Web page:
In theory, reading comprehension is not that complicated. There are only a few types of questions that typically come up, and there are aren’t a large number of writing styles tests typically use. In practice, however, some students can find reading comprehension difficult due to having trouble figuring out complicated wording, not being able to read quickly, or a variety of other reasons. If no one has ever taken the time to break down the shortcuts and keys you should look for, it can feel like you’re flying blind in these assessments. Thankfully, to improve your skills and master reading comprehension, there are only a few things that you need to learn to do very well.
You can’t avoid this one. You need to read, and you need to read often. Just like anything, whether it’s sports or math, you need to practice to get better. For reading comprehension, that means reading. It’s not enough to read a lot, though. You’re not being tested on your ability to read things but your ability to understand the material and its context. While you’re reading, think about the question words: Who? What? Where? When? Why? How?
- Who is important in this book/scene/
- What is going on?
- Where is this happening?
- When is it happening?
- Why is this (event/relationship/person/viewpoint/etc.) important? Why is it happening?
- How does this relate to (other characters/events/etc.) in the story?
Asking yourself questions like these will help you prepare for the questions any reading comprehension exam asks you.
Second, you need to read a variety of books. It doesn’t have to be only classical novels – in fact, we actively encourage you not to only read classic novels. You should be familiar with a wide variety of text and should get comfortable with reading textbooks, newspapers, reports, novels, magazines, speeches, and more. As we’ve stated before, even reading comic books and graphic novels can be helpful in cultivating this skill. Find and read books that interest you. What’s important is that you become familiar with how narratives flow, how authors organize the important information, and understanding how various styles of text present that information.
Work on speed reading
Understanding the information you read is half the battle. One of the major struggles students have with reading comprehension is that they’re not able to fully read the passage and answer the questions in the time allotted. To practice this skill, time how long it takes you to read 4-5 paragraphs of information. Work on beating that time, and see how quickly you can answer those important questions we listed above.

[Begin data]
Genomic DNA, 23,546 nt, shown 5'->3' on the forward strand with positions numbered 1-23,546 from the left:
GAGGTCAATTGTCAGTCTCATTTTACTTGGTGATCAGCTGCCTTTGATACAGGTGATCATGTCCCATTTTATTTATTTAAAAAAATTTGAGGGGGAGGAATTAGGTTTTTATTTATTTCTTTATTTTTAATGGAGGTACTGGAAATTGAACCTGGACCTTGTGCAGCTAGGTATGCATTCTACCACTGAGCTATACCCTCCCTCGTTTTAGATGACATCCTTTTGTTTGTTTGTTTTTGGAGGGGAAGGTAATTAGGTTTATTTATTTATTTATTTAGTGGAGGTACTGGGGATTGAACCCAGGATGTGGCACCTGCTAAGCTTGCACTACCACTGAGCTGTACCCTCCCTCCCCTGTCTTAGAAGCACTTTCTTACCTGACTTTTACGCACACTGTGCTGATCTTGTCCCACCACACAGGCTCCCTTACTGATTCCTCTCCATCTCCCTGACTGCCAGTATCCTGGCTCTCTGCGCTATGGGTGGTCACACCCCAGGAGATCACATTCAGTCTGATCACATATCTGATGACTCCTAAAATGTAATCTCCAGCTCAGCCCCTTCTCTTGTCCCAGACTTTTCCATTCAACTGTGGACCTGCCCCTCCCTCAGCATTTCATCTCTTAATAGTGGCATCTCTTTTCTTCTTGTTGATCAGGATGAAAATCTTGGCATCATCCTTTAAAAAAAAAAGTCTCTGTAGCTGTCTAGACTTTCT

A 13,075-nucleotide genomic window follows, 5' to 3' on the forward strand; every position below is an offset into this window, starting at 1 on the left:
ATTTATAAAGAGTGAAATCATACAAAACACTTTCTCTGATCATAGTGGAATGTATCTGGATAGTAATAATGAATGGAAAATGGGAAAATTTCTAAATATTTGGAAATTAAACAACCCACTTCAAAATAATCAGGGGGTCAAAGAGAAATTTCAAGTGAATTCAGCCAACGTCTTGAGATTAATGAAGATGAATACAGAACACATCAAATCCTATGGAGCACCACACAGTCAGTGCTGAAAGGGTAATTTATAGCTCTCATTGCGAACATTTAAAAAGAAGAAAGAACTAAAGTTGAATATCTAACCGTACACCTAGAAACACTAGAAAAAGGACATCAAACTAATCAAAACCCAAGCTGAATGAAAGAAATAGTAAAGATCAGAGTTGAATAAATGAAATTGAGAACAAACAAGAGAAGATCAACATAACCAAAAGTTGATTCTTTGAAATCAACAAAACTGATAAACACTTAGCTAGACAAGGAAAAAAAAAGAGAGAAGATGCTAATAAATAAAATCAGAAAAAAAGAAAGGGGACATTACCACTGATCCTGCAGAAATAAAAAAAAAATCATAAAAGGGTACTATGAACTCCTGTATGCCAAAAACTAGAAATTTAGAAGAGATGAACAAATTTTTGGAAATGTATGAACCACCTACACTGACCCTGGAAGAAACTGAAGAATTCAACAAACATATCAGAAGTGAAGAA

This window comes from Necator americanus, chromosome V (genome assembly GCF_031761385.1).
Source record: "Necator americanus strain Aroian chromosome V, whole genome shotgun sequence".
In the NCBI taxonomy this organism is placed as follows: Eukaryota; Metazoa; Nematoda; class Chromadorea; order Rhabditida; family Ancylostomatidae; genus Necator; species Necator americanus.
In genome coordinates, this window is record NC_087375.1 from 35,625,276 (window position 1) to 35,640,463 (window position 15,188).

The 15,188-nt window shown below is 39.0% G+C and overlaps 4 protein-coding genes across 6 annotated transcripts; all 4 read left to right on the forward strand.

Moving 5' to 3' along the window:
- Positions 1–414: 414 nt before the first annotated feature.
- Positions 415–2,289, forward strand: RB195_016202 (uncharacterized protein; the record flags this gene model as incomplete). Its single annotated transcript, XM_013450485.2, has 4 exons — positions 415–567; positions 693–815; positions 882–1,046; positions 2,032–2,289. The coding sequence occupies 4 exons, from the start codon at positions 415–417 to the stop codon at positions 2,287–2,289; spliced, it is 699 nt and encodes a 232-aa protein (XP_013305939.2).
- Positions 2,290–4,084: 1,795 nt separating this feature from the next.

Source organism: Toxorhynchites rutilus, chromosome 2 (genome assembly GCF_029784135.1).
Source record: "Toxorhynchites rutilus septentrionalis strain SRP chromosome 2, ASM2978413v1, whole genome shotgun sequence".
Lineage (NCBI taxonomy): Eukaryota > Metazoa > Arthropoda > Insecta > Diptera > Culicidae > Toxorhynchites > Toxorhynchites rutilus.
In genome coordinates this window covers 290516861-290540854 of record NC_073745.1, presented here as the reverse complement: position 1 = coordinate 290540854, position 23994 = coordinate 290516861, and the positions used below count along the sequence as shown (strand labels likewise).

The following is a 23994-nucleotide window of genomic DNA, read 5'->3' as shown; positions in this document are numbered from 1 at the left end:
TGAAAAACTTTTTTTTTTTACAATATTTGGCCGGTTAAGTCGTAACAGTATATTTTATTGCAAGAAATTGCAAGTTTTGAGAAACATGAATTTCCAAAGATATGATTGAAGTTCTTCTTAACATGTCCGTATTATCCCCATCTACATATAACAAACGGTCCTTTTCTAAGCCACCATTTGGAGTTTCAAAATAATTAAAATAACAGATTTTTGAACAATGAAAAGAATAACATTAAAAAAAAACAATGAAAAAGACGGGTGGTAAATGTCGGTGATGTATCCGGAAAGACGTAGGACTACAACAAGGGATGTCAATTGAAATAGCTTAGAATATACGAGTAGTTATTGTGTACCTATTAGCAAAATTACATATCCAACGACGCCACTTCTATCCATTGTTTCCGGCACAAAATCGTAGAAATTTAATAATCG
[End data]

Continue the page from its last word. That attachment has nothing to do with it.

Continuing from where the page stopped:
Should I read the entire passage?
In most cases, yes. You may have heard that it’s better to read the questions first and then find those answers in the passage. This strategy can be helpful in saving you time on the test, but it can also be a double-edged sword. The problem with this strategy is that you have to have a strong command of being able to find the most important and relevant information easily in the text. You also have to be skilled at putting together the context of a story with minimal information. If you find yourself confused while attempting to use this strategy, it’s a sign that you need more information. In that case, it’s better for you to just read the entire passage. If you don’t understand the information from the little pieces you get through the questions, you’ll waste more time being confused, re-reading information, and trying to stitch together what you can. It’s more effective for you to read the entire passage and take notes while you do. Write down the themes. Underline the sentences you believe are the most important to the passage as a whole. Write down any comments to yourself that will help you find the vital information more quickly.
Should I read the questions first?
It can be helpful to read the questions first. Reading the questions beforehand will tell you what information you need to look out for in the passage. The questions typically are written in the order that the information appears in the passage, so just worry about reading a few of the questions at a time and then reading through the passage. As mentioned above, if reading the questions ahead of time causes more confusion for you than reading the passage first, just disregard this time and focus on reading the whole passage and taking notes.
Other tips you should know
The questions are in order
You may or may not have realized this, but reading comprehension tests – especially standardized tests – tend to present the questions in the same order that the information in the passage appears. This tip is most useful if you’re reading questions first before looking at the passage.
In short, if there are 10 questions for a particular passage, and you are on question 3, you should expect that information to be in the first few paragraphs of the passage. If the passage has 5 paragraphs, it’s more likely to be in paragraph 1 or 2. Few questions will ask you to refer to a specific line. In that case, you should read the entire sentence for that information (not just that line) and the sentence before and after it as necessary for additional context. This only applies to questions that ask for specific details, though, about something that’s happening in the progression of the story or case. General questions about main idea, tone, and so on require other strategies.
Finding answers to questions about the main idea